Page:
During this week of school choice, we want to point out one area where Kentucky’s parents generally do not choose to participate in the state’s traditional public school (TPS) system. And, it isn’t supposed to be this way.
The area of interest (Should we say “disinterest?”) is voting for the parent members of the School Based Decision Making (SBDM) councils.
Putting it simply, parents choose to not show up for this crucial SBDM activity.
Furthermore, new data just received from the Kentucky Department of Education (KDE) indicates the situation is getting worse, not better.
We first explored the deplorable level of parent interest in SBDM elections in our report about “School Based Decision Making Policy, A Closer Look,” which was issued in January 2018. The report compared the number of parents that KDE reported had voted in each school’s SBDM election in the 2016-17 school year to the student membership (or enrollment) in each school, computing the number of parent voters divided by the school’s student membership as a percentage figure. We found that in the vast majority of schools, those percentages were dismally low.
The voting and membership data used for our “Closer Look” report came from the old Kentucky School Report Cards web site. That site is being replaced by a new one and will eventually contain lots of data for the 2017-18 school year. However, the new site hasn’t been loaded with all files at this time (You can explore what is available here, but we recommend viewing an introduction video, first).
One file still to be loaded in the new Kentucky School Report Cards site contains the 2017-18 SBDM parent voting information. So, we contacted KDE and they sent us the current working file. We merged that voting data file with data from another Excel file for 2017-18 called “STUDENT_DEMOGRAPHIC_RACE_GENDER” that is already online. This Excel file shows the end-of-year school membership (often called enrollment) in each school for 2017-18.
The tables below tell some of the dramatic story of parent (non)interest in SBDM elections.
Table 1 above shows that in the vast majority of our schools, the proportion of parents voting in the SBDM elections is far lower than the school’s membership.
For example, in the 2016-17 school year, out of the 1,124 schools that had both enrollment and parent voting data available, 818 schools, or 72.8 percent of all the 1,124 schools, had very low, single-digit percentages of parent voting.
Still worse, the proportion of schools with such very low, single-digit, parent voting percentages actually grew between 2016-17 and the 2017-18 school term.
Table 2 shows more evidence that in a notable number of schools, there is virtually no parent participation in perhaps the most important parent-related SBDM activity.
Table 2 examines only those schools where the number of parents voting in SBDM elections in the 2016-17 and 2017-18 school years amounted to less than one percent of the school’s student membership. As you can see, such extraordinarily low interest most recently was found in more than 1 in 10 schools in the state that have school councils. The proportion of schools showing parent disinterest at this very low level also grew between 2016-17 and 2017-18, as well.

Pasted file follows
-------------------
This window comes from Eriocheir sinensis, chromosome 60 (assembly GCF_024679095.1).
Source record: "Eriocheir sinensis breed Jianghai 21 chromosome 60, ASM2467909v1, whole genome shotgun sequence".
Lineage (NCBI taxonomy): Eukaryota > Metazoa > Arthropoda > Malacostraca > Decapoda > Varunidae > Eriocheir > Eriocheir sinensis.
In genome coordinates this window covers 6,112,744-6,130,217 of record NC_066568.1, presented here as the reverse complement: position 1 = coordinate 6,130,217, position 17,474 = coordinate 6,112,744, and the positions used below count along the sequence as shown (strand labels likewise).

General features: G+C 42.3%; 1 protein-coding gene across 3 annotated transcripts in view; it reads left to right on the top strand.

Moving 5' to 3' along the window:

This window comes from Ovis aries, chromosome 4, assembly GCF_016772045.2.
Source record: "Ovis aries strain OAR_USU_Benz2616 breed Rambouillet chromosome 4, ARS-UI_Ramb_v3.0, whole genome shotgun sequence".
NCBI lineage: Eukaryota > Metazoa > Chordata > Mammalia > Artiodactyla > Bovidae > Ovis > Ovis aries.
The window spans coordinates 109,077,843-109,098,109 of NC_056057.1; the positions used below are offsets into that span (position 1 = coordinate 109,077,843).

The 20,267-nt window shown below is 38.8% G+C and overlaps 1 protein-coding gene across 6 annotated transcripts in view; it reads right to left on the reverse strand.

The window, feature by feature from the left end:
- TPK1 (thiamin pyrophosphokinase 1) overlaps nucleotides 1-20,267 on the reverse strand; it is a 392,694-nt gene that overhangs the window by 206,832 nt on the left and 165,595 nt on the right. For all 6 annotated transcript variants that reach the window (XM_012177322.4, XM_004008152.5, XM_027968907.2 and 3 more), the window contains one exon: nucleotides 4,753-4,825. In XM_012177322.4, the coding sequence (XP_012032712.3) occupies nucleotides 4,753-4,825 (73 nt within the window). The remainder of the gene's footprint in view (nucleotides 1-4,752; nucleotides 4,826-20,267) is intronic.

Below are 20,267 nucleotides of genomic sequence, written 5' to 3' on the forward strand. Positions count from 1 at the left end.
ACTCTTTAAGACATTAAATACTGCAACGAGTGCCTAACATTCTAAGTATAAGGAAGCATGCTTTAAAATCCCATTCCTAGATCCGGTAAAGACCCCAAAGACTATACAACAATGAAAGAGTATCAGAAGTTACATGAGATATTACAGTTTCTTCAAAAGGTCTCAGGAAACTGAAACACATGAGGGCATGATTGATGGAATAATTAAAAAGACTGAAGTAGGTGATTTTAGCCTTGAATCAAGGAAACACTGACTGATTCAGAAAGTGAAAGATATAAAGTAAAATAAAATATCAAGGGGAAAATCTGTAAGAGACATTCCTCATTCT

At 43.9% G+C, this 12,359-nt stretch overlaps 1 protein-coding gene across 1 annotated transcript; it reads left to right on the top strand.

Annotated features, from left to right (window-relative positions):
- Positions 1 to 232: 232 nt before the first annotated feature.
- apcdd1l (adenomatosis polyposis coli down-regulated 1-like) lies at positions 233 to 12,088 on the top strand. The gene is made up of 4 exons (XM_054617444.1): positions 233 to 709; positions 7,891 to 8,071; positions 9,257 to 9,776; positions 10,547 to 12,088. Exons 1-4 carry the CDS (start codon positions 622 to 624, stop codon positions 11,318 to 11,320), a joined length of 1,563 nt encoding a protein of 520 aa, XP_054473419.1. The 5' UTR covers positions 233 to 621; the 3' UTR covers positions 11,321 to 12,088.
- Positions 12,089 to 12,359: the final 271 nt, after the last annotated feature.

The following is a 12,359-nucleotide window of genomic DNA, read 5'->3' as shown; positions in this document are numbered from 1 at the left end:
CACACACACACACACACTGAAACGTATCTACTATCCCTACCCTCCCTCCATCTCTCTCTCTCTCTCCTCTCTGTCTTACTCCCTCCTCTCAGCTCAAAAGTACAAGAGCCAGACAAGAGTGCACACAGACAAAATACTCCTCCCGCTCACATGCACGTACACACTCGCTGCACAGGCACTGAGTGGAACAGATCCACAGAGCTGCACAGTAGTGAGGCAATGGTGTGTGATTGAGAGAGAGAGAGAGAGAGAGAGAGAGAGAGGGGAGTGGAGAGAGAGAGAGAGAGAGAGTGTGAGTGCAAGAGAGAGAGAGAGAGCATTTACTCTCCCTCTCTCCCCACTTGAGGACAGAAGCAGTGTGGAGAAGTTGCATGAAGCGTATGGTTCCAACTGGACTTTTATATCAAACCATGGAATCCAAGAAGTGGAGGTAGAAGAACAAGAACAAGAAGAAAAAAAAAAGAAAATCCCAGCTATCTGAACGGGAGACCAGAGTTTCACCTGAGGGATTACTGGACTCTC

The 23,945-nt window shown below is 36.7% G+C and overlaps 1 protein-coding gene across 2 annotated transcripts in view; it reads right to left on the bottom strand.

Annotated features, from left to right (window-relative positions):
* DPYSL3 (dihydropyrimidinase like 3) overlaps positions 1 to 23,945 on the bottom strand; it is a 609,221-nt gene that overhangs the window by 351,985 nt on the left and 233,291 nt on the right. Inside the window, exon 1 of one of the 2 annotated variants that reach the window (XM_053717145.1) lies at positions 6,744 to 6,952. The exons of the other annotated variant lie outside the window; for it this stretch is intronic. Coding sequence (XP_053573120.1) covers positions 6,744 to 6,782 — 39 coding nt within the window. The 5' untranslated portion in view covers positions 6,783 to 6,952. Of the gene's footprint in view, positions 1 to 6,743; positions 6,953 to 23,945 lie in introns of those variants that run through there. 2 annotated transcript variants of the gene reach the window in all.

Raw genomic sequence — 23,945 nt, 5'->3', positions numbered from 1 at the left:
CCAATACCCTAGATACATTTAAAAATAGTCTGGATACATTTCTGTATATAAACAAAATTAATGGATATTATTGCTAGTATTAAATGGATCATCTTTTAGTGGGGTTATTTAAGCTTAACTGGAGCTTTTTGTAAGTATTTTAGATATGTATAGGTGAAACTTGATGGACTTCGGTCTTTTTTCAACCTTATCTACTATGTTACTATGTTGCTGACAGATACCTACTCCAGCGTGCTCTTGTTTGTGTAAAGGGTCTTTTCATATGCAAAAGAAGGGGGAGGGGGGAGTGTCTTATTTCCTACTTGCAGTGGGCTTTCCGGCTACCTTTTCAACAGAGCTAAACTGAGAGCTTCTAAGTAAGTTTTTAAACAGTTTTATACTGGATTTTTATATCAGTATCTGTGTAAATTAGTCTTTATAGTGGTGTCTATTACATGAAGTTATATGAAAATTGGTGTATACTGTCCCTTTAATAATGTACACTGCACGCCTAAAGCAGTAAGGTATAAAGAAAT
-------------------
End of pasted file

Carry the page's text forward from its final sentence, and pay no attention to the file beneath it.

Tables 1 and 2 make it clear that if school councils were supposed to increase parent involvement in schools, that goal has not come anywhere close to being achieved.
Finally, looking at the other end of the spectrum, Table 3 shows data on schools where the number of parents voting in the SBDM election at their school exceeded 50 percent of the school’s student membership.
Clearly, the number of schools that enjoy high parent interest in school councils is extraordinarily low. In general, you have to search very hard all across Kentucky to find any schools with this level of parent interest. It can happen; but it is extremely rare.
By the way, an SBDM member from the Glendover Elementary School testified to the Kentucky Senate’s Education Committee on January 10, 2019 about school councils, protesting proposals to alter the current power division between the councils and the local school superintendent. So, I thought it would be interesting to see how that school looked in 2017-18.
I first looked at the school’s KPREP results. In general, the school strongly outperforms the statewide averages with only a few exceptions. So, you can argue the school is working and you can see how a parent on the council might not want changes.
Never-the-less, parent participation in SBDM elections at Glendover is still a major problem. According to the KDE, Glendover’s membership at the end of the 2017-18 school year was 580 students. The file on SBDM voting that the KDE sent me shows 97 parents/guardians voted in the SBDM parent elections during that school term. That works out to a 16.7 percent voter participation in relation to membership. Even at Glendover, parent involvement with the SBDM seems dubious.
More importantly, Glendover is not typical. Even a 16.7 percent voter turnout for SBDM elections is a far larger participation rate in SBDM voting than we see at the average Kentucky school.
Our legislators might want to keep all of this in mind as they ponder what to do about the power distribution between school councils and the locally elected school boards and their chief executive, the district superintendent. A big argument in support of school councils – that they increase parent participation – just doesn’t seem to hold up. The councils are one choice a vast majority of Kentucky parents choose not to make.